Two strangers stuck in Manhattan for the night grow into each other's most trusted confidants when an evening of unexpected adventure forces them to confront their fears and take control of their lives.
An aspiring author during the civil rights movement of the 1960s decides to write a book detailing the African American maids' point of view on the white families for which they work, and the hardships they go through on a daily basis.
Rosie and Alex have been best friends since they were 5, so they couldn't possibly be right for one another...or could they? When it comes to love, life and making the right choices, these two are their own worst enemies.
Frank Adler (Chris Evans) is a single man raising a child prodigy - his spirited young niece Mary (Mckenna Grace) in a coastal town in Florida. Frank's plans for a normal school life for Mary are foiled when the seven-year-old's mathematical abilities come to the attention of Frank's formidable mother Evelyn (Lindsay Duncan) whose plans for her granddaughter threaten to separate Frank and Mary. Octavia Spencer plays Roberta, Frank and Mary's landlady and best friend. Jenny Slate is Mary's teacher, Bonnie, a young woman whose concern for her student develops into a connection with her uncle as well.Written by
Fox Searchlight Pictures
In the German version the product of 57 and 135 was mistranslated into 7659. This is no excuse for the translators but in German the unit position is spoken before the ten-digit. So seven thousand six hundred fifty nine was translated in that order. See more »
I knew nothing about this film. Had seen no adds, heard no word of mouth, pretty much nothing.
I only found it only after tapping out the local AMC 24 and driving a few extra miles to see something new.
The premise was intriguing: What to do with a seven year old mathematical prodigy caught between a cozy, loving household occupied by her doting Uncle Frank and a one-eyed cat named Fred, and a challenging but cold academic world ready to pace her on mental treadmills for the rest of her life.
McKenna Grace plays little Mary who's character is at the center of attention whether she likes it or not. Mostly not.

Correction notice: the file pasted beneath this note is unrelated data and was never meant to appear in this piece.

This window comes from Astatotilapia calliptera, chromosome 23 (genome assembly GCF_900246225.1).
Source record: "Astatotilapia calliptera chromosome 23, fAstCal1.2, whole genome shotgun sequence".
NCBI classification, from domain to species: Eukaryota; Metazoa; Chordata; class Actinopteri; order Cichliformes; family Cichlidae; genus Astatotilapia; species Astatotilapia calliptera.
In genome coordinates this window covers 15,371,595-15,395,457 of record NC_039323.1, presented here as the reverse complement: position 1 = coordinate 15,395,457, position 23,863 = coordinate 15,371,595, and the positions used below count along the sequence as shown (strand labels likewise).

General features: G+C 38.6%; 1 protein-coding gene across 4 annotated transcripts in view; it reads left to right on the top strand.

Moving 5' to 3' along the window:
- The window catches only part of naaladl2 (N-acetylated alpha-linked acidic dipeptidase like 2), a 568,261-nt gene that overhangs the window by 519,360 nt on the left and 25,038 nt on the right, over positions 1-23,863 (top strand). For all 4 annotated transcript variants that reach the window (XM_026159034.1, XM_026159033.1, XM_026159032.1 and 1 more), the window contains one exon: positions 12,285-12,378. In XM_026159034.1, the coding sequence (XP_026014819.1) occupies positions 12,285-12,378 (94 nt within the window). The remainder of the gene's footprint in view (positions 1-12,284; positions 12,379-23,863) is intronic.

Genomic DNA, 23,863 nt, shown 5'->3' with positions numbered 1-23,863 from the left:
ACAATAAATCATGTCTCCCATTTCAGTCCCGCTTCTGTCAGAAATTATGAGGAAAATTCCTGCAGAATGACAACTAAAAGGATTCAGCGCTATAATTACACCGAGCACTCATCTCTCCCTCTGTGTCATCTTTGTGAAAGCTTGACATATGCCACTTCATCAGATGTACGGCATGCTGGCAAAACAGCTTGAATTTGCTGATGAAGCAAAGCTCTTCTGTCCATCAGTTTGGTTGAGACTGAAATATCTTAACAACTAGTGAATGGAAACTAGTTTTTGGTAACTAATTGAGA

Grace's performance does raise a few eye brows as she very convincingly plays a precocious and genius little girl plagued with boredom being surrounded by the dead-weight of average students she has nothing in common with.
In fact, Mary's personality is also far developed beyond her peers, exhibiting a sarcastic and jaded sense of humor more on par with a bunch of 40-year olds downing a shot or two after a particularly bad day at work.
After Mary's abilities are discovered by her first grade teacher, the inevitable battle for command of her future quickly unfolds.
One very powerful supporting role is supplied by Lindsay Duncan who portrays Evelyn the Grandmother. Evelyn is a poised and proper Englishwoman armed with a titanium intellect few would want to challenge. As the legal proceedings unfold, Evelyn verbally fire-bombs the entire court room from the stand without batting an eye in her fight for custody of Mary.
Her arguments and assessments are hopelessly air-tight and seamless, leaving Uncle Frank and his lawyer scrambling.
Frank just wants Mary to be a little girl. Grandma wants to plug her into The Matrix. Who will win?
'Gifted' is not without it's displays of some original laughs. My favorite was a scene in which little Mary discovers her Uncle Frank is sleeping with her 1st grade teacher, who one morning comes stumbling into the kitchen wearing only a towel.
Their reaction to each other is priceless.
As to why this production is flying under the radar with virtually no advertising or promotion is baffling.
The hour-and-a-half flew by for me and left me with an odd feeling it ended too soon. Aside from that, there was almost nothing wrong with this film, at least not that I could find.
Warm, unique and entertaining, 'Gifted' should stay with you for days afterwards.
A great family night movie.
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